We here at The Snitch have followed the long-running murmurs about a future state constitutional convention with interest. After all, in a state as saturated with moneyed interests and crippled by partisan hackery as California, just what rough beast might be born from a thorough redesign of our methods of governance?
This week the San Francisco Chronicle reported
on a new study from the National Institute on Money in State Politics
, which found that a small group of California gaming tribes are the largest special-interest donors to political campaigns in the U.S. Chron
political reporter Carla Marinucci quoted Cal State Sacramento politics professor Barbara O'Connor predicting that the tribes are sure to flex their muscle in the 2010 statewide elections, including the governor's race and votes on measures calling for state constitutional reforms.
This raises an obvious question: What influence could the tribes and the country's other top donors -- among them the Service Employees International Union, National Education Association, and National Association of Realtors -- potentially wield over the new shape of California state government if the constitutional convention comes to pass? Is it not possible that such a convention could produce an entirely novel set of principles concerning government's role and individual rights? Here are a few guesses at what these principles might be.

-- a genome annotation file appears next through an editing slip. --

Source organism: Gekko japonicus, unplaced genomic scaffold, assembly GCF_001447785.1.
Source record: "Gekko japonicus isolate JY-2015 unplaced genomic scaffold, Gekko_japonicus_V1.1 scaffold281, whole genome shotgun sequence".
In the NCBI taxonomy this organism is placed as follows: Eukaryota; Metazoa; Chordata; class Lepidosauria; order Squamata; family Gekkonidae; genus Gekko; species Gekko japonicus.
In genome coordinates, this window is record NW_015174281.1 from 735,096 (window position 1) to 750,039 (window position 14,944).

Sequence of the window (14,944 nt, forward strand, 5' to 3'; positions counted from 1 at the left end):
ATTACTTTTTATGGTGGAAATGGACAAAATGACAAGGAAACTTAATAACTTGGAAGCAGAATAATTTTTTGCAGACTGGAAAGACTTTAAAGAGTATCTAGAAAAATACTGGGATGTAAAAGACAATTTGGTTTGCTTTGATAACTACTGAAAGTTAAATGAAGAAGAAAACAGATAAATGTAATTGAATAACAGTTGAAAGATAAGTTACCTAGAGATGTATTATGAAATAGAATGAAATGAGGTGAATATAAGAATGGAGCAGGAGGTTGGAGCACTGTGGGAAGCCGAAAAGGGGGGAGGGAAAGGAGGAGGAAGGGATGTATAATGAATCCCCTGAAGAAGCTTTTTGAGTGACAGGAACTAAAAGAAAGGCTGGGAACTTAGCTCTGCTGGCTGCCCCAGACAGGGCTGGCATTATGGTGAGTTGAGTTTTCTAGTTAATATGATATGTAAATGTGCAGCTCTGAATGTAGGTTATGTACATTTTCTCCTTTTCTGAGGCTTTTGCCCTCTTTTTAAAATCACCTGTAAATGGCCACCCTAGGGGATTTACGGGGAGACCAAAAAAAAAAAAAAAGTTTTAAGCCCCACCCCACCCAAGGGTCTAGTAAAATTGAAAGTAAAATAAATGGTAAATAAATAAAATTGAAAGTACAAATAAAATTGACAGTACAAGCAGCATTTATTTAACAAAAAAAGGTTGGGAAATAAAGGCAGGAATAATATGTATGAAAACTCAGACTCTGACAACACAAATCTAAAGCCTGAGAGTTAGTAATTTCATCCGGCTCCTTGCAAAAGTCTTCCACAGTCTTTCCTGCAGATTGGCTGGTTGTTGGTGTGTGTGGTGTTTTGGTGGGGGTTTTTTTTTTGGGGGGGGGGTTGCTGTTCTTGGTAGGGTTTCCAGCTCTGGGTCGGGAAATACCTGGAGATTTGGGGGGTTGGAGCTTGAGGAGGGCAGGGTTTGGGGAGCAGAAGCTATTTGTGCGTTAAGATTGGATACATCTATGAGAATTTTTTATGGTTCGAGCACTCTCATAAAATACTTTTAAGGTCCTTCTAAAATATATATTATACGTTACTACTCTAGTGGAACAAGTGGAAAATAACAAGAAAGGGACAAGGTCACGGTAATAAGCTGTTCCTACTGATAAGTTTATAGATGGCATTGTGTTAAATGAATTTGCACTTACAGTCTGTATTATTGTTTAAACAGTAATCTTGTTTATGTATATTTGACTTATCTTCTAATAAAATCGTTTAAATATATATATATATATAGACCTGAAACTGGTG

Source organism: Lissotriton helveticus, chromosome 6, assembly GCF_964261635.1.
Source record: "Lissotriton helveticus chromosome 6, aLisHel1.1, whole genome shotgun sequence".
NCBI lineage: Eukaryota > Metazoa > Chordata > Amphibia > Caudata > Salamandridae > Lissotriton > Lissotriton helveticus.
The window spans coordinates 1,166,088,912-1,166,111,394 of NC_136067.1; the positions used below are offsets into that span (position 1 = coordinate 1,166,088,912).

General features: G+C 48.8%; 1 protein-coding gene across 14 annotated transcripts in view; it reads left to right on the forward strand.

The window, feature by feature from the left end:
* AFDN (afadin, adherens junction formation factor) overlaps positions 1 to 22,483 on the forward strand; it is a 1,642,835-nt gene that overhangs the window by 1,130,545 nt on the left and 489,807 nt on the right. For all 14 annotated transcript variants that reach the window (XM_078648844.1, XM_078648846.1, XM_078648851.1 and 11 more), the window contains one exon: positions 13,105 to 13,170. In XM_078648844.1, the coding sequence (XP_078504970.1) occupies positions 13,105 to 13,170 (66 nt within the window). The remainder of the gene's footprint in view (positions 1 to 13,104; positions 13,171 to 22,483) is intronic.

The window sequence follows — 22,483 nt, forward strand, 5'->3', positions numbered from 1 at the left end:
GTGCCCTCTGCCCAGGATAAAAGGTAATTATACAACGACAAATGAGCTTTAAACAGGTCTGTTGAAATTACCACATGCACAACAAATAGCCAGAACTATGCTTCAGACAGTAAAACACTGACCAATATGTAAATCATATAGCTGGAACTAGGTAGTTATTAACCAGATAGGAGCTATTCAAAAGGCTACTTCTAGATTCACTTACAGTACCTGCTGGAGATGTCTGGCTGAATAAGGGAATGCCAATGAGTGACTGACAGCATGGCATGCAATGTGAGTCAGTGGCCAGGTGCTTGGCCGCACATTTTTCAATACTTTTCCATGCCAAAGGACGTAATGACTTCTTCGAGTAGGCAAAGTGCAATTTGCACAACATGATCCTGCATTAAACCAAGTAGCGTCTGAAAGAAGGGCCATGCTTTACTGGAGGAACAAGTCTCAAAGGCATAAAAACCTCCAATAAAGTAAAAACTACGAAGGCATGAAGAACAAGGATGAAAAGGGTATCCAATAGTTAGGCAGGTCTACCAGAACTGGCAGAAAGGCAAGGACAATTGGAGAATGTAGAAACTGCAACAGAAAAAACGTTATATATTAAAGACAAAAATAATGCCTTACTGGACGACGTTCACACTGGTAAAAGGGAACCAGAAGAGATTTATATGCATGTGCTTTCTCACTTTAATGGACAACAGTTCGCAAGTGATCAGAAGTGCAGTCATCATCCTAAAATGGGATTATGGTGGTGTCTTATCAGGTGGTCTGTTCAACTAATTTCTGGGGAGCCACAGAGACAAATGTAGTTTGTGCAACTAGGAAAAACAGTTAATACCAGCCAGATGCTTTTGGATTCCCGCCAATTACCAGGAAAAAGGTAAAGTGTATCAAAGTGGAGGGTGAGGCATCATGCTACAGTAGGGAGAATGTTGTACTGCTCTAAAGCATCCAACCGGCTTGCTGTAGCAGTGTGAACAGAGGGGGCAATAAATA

- Corrupt pols can no longer touch the money. You have to pay them in chips.
- Legislators willing to cross the aisle in cases of partisan gridlock get a free pancake breakfast. (While we're at it, why not provide free cocktails, casino-style, to elected leaders -- and reporters -- during floor debate.)
- In addition to long summer vacations, invincibility from firing, or professional evaluations, and Rolls Royce pension plans, public-school teachers will now get special placards allowing them to park in handicapped spaces.
- Tom Ammiano opens at the capitol for Wayne Newton at least twice a month.
- What happens in Sacramento stays in Sacramento. (Alas, if only it were so.)